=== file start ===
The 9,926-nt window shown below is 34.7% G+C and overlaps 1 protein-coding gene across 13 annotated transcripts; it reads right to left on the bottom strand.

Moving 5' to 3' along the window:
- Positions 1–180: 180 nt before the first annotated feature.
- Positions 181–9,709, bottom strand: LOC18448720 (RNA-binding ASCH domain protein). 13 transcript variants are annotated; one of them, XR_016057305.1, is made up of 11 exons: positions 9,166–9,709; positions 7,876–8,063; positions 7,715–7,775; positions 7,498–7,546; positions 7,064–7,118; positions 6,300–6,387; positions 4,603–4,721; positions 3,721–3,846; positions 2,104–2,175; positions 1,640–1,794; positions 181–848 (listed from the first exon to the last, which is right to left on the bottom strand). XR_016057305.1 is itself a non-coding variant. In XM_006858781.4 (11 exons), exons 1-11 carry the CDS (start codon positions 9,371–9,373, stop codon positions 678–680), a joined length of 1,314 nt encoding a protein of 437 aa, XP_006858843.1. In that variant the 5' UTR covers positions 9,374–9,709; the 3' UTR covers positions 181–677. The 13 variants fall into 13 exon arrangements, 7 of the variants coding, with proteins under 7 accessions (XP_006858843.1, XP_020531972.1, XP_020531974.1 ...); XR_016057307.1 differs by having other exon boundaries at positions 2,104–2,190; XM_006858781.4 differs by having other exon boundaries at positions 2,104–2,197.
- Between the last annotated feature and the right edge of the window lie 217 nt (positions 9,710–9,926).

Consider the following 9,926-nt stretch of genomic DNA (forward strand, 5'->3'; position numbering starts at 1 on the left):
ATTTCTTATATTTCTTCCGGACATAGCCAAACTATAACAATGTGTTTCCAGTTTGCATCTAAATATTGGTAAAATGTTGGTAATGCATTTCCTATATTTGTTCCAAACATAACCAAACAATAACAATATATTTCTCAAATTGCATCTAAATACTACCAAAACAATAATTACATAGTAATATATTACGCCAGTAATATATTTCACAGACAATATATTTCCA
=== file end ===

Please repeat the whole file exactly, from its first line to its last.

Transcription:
The 9,926-nt window shown below is 34.7% G+C and overlaps 1 protein-coding gene across 13 annotated transcripts; it reads right to left on the bottom strand.

Moving 5' to 3' along the window:
- Positions 1–180: 180 nt before the first annotated feature.
- Positions 181–9,709, bottom strand: LOC18448720 (RNA-binding ASCH domain protein). 13 transcript variants are annotated; one of them, XR_016057305.1, is made up of 11 exons: positions 9,166–9,709; positions 7,876–8,063; positions 7,715–7,775; positions 7,498–7,546; positions 7,064–7,118; positions 6,300–6,387; positions 4,603–4,721; positions 3,721–3,846; positions 2,104–2,175; positions 1,640–1,794; positions 181–848 (listed from the first exon to the last, which is right to left on the bottom strand). XR_016057305.1 is itself a non-coding variant. In XM_006858781.4 (11 exons), exons 1-11 carry the CDS (start codon positions 9,371–9,373, stop codon positions 678–680), a joined length of 1,314 nt encoding a protein of 437 aa, XP_006858843.1. In that variant the 5' UTR covers positions 9,374–9,709; the 3' UTR covers positions 181–677. The 13 variants fall into 13 exon arrangements, 7 of the variants coding, with proteins under 7 accessions (XP_006858843.1, XP_020531972.1, XP_020531974.1 ...); XR_016057307.1 differs by having other exon boundaries at positions 2,104–2,190; XM_006858781.4 differs by having other exon boundaries at positions 2,104–2,197.
- Between the last annotated feature and the right edge of the window lie 217 nt (positions 9,710–9,926).

Consider the following 9,926-nt stretch of genomic DNA (forward strand, 5'->3'; position numbering starts at 1 on the left):
ATTTCTTATATTTCTTCCGGACATAGCCAAACTATAACAATGTGTTTCCAGTTTGCATCTAAATATTGGTAAAATGTTGGTAATGCATTTCCTATATTTGTTCCAAACATAACCAAACAATAACAATATATTTCTCAAATTGCATCTAAATACTACCAAAACAATAATTACATAGTAATATATTACGCCAGTAATATATTTCACAGACAATATATTTCCA